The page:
Oracle Database Definition & Meaning

Oracle Database, often called Oracle Relational Database Management System (RDBMS), is Oracle Corporation’s main data management product. Oracle, called Software Development Laboratories at the time, released it in 1979. Oracle is one of the most popular and renowned database providers in the world.

History of Oracle and relational databases

Ellison, Miner, and Oaks founded Software Development Laboratories in the 1970s. The database was SDL’s first product and one of the first commercial relational databases. SDL went through a couple of name changes until it settled on Oracle Corporation in 1995.

Relational databases are named because their stored data is all connected through tables and columns. Edgar Codd of IBM first curated the relational database in 1970. Oracle Database is now termed an object-relational database; Oracle has tried to expand it and make it more scalable so that more businesses can use it, even if their datasets are more complicated and not fully relational.

Oracle Database features

The current version of Oracle Database, its long-term release, is 19c. The c refers to cloud availability. Oracle uses SQL as the query language for its databases.

Oracle DB runs on multiple operating systems. It integrates with multiple third-party applications and platforms, so that those applications are backed by a database. It also offers a technical support platform for customers. Oracle DB is ACID-compliant and offers data backups.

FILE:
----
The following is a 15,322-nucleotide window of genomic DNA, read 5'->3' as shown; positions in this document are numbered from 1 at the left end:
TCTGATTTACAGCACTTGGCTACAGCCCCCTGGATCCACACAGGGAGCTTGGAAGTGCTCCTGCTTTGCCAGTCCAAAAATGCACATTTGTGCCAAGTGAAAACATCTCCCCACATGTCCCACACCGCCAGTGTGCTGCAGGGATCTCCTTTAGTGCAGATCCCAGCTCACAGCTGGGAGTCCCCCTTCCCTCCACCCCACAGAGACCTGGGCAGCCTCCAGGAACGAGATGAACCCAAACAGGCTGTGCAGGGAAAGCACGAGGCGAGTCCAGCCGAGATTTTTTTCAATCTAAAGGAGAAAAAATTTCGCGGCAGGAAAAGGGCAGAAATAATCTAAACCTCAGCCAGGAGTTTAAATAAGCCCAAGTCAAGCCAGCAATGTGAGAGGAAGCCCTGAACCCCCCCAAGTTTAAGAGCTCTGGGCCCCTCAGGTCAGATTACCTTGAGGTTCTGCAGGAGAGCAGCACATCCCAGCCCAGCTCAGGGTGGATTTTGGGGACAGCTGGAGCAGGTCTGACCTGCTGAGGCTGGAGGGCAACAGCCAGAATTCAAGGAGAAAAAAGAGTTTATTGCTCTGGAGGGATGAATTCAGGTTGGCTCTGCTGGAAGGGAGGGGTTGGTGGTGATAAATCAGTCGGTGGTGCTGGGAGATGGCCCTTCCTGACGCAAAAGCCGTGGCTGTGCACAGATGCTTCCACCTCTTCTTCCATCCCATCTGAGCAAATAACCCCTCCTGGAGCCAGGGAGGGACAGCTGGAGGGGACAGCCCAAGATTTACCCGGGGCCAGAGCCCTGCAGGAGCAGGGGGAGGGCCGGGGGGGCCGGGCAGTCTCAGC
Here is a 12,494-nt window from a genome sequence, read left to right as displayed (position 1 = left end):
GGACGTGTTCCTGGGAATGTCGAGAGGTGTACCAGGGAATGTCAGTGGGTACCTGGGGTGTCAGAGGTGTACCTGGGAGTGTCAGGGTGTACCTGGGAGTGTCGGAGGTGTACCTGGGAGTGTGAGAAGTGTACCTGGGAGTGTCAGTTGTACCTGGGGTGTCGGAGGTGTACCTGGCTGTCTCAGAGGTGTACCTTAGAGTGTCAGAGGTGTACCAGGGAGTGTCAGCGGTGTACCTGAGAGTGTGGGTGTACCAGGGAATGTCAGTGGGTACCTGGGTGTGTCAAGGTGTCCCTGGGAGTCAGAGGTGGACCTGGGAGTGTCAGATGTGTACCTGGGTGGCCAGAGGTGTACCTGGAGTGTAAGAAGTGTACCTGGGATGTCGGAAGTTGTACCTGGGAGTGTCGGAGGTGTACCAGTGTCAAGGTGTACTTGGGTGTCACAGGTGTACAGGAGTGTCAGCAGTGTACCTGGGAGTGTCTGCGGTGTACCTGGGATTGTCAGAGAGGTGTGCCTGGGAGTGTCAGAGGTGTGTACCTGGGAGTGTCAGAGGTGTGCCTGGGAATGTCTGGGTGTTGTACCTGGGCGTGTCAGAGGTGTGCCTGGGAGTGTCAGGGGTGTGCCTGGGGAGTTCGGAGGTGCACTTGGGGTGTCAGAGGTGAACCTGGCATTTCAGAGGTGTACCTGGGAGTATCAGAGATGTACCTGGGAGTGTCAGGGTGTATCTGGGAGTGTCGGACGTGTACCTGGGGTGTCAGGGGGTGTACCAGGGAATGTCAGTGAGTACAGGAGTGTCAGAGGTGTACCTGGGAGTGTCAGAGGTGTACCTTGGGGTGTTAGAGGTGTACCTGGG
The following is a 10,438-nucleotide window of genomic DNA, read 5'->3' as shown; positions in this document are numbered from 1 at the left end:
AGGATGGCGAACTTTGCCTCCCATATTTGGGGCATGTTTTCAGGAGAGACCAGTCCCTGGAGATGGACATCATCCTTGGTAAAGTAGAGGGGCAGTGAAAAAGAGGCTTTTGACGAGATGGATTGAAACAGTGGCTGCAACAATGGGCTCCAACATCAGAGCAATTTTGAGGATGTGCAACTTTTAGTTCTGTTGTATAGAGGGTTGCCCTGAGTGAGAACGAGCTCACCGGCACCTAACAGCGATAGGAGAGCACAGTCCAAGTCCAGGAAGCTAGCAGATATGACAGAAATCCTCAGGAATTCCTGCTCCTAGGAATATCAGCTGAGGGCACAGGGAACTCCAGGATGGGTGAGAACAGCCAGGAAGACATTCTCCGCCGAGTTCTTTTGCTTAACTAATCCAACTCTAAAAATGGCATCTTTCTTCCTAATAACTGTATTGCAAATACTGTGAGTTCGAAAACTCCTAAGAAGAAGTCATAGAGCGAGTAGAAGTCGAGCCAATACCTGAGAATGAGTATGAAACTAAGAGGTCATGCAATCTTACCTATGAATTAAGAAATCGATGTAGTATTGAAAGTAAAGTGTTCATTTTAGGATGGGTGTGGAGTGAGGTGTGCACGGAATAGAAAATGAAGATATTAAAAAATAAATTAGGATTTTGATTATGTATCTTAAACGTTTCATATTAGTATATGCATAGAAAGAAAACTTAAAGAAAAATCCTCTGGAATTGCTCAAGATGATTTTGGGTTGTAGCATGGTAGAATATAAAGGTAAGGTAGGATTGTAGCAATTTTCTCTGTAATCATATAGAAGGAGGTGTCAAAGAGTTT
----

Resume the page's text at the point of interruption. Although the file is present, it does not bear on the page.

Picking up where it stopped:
Oracle Real Application Clusters (RAC) allow users to run one database on multiple servers. This is helpful when a server experiences an outage; the database will be able to move to another instance and continue executing operations there even if others have gone down.

Oracle’s converged database

Oracle 19c is the first converged database, according to Oracle. A converged database supports the major data types. Traditionally, databases were single-purpose, meaning that they only supported one particular type of data. They are smaller and more lightweight, but they also aren’t capable of processing all types of data.

Converged databases streamline data analytics because they can more effectively manage and process a variety of data types. They help businesses by not requiring different databases for all different forms of data. With converged databases, businesses have one location to manage and analyze data. That makes data analytics both faster and simpler.

 

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Jenna Phipps
Jenna Phipps
Jenna Phipps is a contributor for websites such as Webopedia.com and Enterprise Storage Forum. She writes about information technology security, networking, and data storage. Jenna lives in Nashville, TN.

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